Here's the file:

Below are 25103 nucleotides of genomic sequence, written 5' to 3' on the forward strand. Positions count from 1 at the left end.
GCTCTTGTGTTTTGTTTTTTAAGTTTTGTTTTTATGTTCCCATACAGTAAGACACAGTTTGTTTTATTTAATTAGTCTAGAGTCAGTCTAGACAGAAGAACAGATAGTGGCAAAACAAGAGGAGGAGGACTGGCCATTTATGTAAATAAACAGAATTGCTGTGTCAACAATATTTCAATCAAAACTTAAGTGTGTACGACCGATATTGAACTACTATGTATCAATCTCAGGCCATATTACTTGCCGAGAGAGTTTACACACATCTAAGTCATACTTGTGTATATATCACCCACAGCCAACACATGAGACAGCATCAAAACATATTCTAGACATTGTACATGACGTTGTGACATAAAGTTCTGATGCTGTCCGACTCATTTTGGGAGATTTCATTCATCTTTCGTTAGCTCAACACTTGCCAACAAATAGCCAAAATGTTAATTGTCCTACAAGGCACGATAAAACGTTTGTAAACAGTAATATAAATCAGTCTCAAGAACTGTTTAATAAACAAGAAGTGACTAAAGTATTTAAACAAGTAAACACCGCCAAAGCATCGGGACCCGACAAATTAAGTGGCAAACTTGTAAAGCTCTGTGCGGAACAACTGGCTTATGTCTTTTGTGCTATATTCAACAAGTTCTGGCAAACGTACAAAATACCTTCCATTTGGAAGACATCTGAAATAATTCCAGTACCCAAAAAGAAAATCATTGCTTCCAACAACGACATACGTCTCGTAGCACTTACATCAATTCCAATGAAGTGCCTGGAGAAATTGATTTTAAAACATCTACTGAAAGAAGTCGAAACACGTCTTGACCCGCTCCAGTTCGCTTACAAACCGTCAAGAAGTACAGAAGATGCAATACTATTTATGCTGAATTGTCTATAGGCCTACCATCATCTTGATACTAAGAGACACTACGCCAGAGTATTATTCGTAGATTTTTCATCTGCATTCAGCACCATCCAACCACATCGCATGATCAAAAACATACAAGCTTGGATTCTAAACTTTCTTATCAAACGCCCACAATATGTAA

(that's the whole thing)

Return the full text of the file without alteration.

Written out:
Below are 25103 nucleotides of genomic sequence, written 5' to 3' on the forward strand. Positions count from 1 at the left end.
GCTCTTGTGTTTTGTTTTTTAAGTTTTGTTTTTATGTTCCCATACAGTAAGACACAGTTTGTTTTATTTAATTAGTCTAGAGTCAGTCTAGACAGAAGAACAGATAGTGGCAAAACAAGAGGAGGAGGACTGGCCATTTATGTAAATAAACAGAATTGCTGTGTCAACAATATTTCAATCAAAACTTAAGTGTGTACGACCGATATTGAACTACTATGTATCAATCTCAGGCCATATTACTTGCCGAGAGAGTTTACACACATCTAAGTCATACTTGTGTATATATCACCCACAGCCAACACATGAGACAGCATCAAAACATATTCTAGACATTGTACATGACGTTGTGACATAAAGTTCTGATGCTGTCCGACTCATTTTGGGAGATTTCATTCATCTTTCGTTAGCTCAACACTTGCCAACAAATAGCCAAAATGTTAATTGTCCTACAAGGCACGATAAAACGTTTGTAAACAGTAATATAAATCAGTCTCAAGAACTGTTTAATAAACAAGAAGTGACTAAAGTATTTAAACAAGTAAACACCGCCAAAGCATCGGGACCCGACAAATTAAGTGGCAAACTTGTAAAGCTCTGTGCGGAACAACTGGCTTATGTCTTTTGTGCTATATTCAACAAGTTCTGGCAAACGTACAAAATACCTTCCATTTGGAAGACATCTGAAATAATTCCAGTACCCAAAAAGAAAATCATTGCTTCCAACAACGACATACGTCTCGTAGCACTTACATCAATTCCAATGAAGTGCCTGGAGAAATTGATTTTAAAACATCTACTGAAAGAAGTCGAAACACGTCTTGACCCGCTCCAGTTCGCTTACAAACCGTCAAGAAGTACAGAAGATGCAATACTATTTATGCTGAATTGTCTATAGGCCTACCATCATCTTGATACTAAGAGACACTACGCCAGAGTATTATTCGTAGATTTTTCATCTGCATTCAGCACCATCCAACCACATCGCATGATCAAAAACATACAAGCTTGGATTCTAAACTTTCTTATCAAACGCCCACAATATGTAA